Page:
Big Foot’s Got Some Brand New Vans

To me, these vessels are works of art, a masterpiece. I have wanted shoes like this forever. They speak to me of tomboys, denim and badass poets, classic footwear hovering on the verge of preppy. But not quite. Eventually, with worn heels and holes, they will smell of grunge band, fast times and flannel. There is something infinitely satisfying about wearing this symbol on the sidewalks of suburbia.

I have never been in style. Grocery shopping with my mom at our local A & P comes to mind, as I stared at the Dr. Scholl’s display in the same aisle with the hairnets and Legg’s eggs. I was 16 and lusting after those sandals with smooth leather straps (in three different colors!) and a neat center buckle. It seemed like everyone wore them, wooden soles clattering down the high school hallways and clacking nervously under classroom desks. I could only stand by as spectator, fascinated by how the teenage fashionistas kept those clog-like wonders on.

My mother caught me salivating and dismissed my dreams of finally becoming cool despite my bottle-bottom eye glasses and overall nerd status.

“They’ll hurt your feet,” she warned me and that was that. This from a woman whose toes were molded into torpedo points by those hellish heels of the 50s, a style providing countless numbers of foot surgeons with lifelong job security.

“But they are supposed to be good for your feet. They EXERCISE them,” I argued, reading from the box.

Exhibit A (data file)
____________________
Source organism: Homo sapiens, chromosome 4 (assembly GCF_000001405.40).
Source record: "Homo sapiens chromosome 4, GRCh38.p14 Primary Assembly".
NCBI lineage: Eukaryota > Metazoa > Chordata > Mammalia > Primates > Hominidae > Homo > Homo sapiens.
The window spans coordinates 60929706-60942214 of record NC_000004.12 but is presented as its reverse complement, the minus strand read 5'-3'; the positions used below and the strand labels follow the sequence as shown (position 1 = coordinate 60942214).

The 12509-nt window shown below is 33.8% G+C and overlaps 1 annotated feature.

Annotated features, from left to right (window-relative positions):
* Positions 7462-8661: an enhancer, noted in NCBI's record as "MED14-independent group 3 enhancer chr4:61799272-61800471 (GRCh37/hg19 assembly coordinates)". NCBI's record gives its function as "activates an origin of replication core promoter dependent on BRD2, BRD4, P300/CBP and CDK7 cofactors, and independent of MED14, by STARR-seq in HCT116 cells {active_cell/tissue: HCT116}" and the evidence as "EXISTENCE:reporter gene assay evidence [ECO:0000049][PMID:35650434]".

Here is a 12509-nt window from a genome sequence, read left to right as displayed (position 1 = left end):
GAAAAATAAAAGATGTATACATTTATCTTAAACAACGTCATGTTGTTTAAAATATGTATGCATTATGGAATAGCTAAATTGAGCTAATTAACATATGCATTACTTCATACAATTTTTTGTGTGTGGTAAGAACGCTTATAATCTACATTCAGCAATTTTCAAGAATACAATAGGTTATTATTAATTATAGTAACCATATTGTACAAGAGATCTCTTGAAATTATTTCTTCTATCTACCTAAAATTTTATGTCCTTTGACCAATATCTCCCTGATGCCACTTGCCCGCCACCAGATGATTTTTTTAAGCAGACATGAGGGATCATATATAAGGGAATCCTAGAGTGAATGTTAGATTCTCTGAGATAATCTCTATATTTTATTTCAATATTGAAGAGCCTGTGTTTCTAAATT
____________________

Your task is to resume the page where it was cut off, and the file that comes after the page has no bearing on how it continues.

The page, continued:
“They’re made out of lumber and a tiny piece of leather. You can’t wear those — your feet are too thin.”

And long. Size 10, to be exact. That’s all well and good for a 6’2” runway model, but my 5’8” frame only allowed me to be cast as the family’s personal Bigfoot (a term my father affectionately used for me).

Unfortunately, I possess the trifecta of podiatric woes: narrow, long and flat as a pancake. While my archless-ness might keep me out of a wartime draft, I would gladly endure boot camp than suffer the humiliations of a footwear gauntlet (otherwise known as the shoe store).

Ah yes, the dreaded yearly trip to the small-town shoe shop, where I would gaze sadly at a limited assortment of beautiful styles I could not wear. Right off the bat, my mother ruled out anything remotely cute or trendy, nothing with heels, absolutely no flimsiness or slip-ons allowed.

That left a few sturdy crepe-soled lace ups in geriatric browns and tans. If Velcro shoes had been popular then, I’m sure they would have come in a close second (nothing with flashing lights or wheels in the heels, however). Come to think of it, Velcro would have made the torment go a whole lot faster if not easier, as I sat tensely through the everlasting lacing procedure at the knee of the store owner, who had realized by this point there wasn’t one shoe in the entire store that fit me.

Yes, that’s right. While sitting amongst the piles of tissue paper and lidless cardboard boxes, after countless trips to the back, with me futilely pacing around like a caged animal while my mother pinched my toes, I always heard the inevitable proclamation of my shame:

We’ll just have to “special” order them.

I hate the word special. After what seemed like years, we returned to the scene of the crime for the prize I didn’t want. And the “specially” ordered size 10s wouldn’t fit much better than the store’s one pair of 9 1/2s, except that my toes weren’t as crowded (obviously my mother’s worst nightmare) and I could easily walk out of my new giant boats of leather without untying any laces, thanks to the narrow heels blessed to me by my grandmother.

Now, flash forward to the brand-new Vans, the cool ones here in black and white.

The ones I bought in record time after waltzing into the shoe section of a regular department store, zeroing in on the display model, quickly searching through the well-marked boxes, and finding just the right size (already pre-laced).